Okay, I’m not going to sit here and say that ‘no man runs away from sex’. That’s chauvinistic at best and ignores personal philosophy and maturity when dealing with the subject. I have no problems with Max not having sex with Celeste if it went against his personal code of ethics or if he felt he wasn’t ready. However, that isn’t the sense I got when Max runs away. The sense I got is that the writer wrote themselves into a hole and this was the only way out.
It was made clear by Max during his vivid sexual dreams to be waiting for a sign from Celeste on whether he should be open with his feelings about her. The narrative logic up to that point makes perfect sense, but that ends with a trigger the writer wasn’t ready to pull. With how the plot was building to that point, narrative logic states that the game’s key (and only) choice would be right here: to have Max choose between having sex with Celeste or not. However, they would also have to have more thought out for them both to finish the second half of the game. Since they didn’t, they punted and it unfortunately cost them.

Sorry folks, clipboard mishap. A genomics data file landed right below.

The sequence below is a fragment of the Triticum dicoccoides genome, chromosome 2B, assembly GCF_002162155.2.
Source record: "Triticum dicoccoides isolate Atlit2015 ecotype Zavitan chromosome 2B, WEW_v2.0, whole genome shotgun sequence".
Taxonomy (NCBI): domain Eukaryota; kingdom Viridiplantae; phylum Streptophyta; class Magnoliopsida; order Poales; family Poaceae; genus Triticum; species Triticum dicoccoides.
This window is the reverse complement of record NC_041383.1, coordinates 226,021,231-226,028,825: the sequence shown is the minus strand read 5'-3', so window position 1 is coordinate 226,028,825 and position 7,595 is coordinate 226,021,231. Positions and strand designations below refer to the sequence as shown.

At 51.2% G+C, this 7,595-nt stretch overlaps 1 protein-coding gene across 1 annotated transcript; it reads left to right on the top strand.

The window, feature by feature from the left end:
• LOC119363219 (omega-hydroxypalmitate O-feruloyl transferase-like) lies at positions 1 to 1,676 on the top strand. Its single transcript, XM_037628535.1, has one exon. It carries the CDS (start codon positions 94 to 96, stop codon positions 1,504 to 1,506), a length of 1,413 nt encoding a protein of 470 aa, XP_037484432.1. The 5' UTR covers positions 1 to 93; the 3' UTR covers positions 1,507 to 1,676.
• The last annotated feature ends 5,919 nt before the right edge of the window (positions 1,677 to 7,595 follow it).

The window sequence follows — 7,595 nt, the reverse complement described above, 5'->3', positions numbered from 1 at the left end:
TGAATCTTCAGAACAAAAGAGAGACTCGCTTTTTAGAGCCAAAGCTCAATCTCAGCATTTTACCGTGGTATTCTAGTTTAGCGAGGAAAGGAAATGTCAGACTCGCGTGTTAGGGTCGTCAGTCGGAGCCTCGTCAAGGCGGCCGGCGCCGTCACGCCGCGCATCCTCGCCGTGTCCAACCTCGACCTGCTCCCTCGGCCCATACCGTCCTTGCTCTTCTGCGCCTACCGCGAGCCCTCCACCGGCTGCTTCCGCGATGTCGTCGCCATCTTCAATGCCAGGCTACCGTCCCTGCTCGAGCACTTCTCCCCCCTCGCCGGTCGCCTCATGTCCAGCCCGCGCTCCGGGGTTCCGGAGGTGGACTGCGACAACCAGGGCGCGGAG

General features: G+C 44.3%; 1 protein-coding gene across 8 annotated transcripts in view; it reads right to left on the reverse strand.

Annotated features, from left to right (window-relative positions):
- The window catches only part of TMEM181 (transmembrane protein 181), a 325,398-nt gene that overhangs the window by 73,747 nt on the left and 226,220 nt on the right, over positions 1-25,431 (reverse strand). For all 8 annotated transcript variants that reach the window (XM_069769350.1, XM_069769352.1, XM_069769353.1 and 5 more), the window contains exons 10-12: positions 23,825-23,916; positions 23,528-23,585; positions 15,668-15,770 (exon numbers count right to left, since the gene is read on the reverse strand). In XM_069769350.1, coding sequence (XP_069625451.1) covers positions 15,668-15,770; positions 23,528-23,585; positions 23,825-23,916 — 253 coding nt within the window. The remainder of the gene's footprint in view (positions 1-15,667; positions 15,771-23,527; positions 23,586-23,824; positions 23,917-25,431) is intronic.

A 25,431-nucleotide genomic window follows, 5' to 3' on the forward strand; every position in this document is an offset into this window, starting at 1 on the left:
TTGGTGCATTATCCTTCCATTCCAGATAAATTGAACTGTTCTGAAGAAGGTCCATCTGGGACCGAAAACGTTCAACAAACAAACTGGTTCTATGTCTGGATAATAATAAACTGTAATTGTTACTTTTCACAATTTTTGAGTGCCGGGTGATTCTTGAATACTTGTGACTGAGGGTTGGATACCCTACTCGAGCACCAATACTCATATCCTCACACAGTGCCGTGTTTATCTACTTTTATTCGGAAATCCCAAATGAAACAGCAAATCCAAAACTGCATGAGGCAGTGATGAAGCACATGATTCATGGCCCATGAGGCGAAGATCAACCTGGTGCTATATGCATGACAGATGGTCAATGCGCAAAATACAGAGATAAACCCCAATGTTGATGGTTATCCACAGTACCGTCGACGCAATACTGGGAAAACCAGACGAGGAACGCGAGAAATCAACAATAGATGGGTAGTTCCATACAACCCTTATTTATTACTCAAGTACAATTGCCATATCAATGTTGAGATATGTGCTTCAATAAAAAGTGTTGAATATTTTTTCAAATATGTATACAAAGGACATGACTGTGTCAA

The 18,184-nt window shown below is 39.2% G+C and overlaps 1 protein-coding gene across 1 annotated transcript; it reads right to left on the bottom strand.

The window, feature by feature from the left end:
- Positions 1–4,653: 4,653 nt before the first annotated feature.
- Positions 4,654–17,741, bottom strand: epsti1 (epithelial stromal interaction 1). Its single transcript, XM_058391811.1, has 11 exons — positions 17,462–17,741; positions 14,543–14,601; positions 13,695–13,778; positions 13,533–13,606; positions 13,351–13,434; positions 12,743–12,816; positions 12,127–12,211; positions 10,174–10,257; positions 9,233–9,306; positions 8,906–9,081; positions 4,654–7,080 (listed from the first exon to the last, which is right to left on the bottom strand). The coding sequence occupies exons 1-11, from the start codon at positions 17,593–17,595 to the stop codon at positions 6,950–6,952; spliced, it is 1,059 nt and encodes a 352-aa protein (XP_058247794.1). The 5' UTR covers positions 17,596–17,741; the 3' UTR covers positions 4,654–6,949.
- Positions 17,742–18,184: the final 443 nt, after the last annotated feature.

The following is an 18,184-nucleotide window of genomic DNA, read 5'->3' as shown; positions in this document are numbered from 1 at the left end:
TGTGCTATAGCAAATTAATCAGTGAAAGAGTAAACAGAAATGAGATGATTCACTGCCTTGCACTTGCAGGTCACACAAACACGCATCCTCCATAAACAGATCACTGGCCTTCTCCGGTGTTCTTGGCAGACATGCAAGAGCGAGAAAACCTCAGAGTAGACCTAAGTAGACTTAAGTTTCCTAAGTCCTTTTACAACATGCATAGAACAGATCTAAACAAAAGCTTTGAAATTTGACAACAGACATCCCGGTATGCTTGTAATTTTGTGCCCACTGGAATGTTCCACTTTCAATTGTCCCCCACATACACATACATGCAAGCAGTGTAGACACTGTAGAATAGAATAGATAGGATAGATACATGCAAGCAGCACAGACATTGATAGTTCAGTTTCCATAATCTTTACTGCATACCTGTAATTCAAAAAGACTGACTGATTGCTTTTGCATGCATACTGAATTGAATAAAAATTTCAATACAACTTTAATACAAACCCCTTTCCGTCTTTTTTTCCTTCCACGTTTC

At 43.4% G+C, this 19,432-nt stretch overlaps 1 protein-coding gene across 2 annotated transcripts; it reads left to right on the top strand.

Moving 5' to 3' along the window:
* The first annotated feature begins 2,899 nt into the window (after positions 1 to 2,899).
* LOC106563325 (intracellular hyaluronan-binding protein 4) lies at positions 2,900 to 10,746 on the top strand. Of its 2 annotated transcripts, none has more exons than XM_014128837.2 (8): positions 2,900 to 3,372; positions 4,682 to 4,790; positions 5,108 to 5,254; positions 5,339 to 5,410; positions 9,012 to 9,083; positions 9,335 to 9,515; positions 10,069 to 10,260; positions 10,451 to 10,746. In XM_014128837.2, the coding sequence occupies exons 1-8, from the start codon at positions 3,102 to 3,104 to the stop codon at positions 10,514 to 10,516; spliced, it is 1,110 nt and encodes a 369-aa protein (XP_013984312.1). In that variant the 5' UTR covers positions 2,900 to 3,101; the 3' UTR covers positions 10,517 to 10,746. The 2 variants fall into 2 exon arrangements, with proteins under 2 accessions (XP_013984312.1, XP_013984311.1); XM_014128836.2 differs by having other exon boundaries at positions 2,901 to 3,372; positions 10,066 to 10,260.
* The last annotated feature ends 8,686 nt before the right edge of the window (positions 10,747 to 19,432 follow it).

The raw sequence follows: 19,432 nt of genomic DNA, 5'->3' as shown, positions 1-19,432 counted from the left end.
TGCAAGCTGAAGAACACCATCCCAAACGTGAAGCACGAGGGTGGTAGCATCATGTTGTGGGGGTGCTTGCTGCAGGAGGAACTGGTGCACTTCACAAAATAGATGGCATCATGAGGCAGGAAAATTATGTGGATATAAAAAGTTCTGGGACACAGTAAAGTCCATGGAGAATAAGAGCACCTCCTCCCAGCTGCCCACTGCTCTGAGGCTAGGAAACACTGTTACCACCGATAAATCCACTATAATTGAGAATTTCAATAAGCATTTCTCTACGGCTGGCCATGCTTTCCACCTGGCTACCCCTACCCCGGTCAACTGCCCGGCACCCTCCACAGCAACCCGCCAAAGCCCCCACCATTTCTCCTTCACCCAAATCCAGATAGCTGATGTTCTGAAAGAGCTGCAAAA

Because of these issues, the second half is stagnant. This spirals until they finally decide to give us the much-anticipated choice for Max, but it has no impact thanks to its dependence on how much you agree with the writer’s misanthropy. And do not be fooled: that is what this choice hangs on. There is no good ending per se as it comes down to just how much you hate the people around Max; again relying on narrative tricks instead of a solid narrative.
I sincerely wish there was more to dig into than that, but both endings haphazardly try to tug at your heartstrings and end when they have nothing left to say. It’s an unfortunate climax and culmination, but one that was totally avoidable.
PRESENTATION & TECHNICAL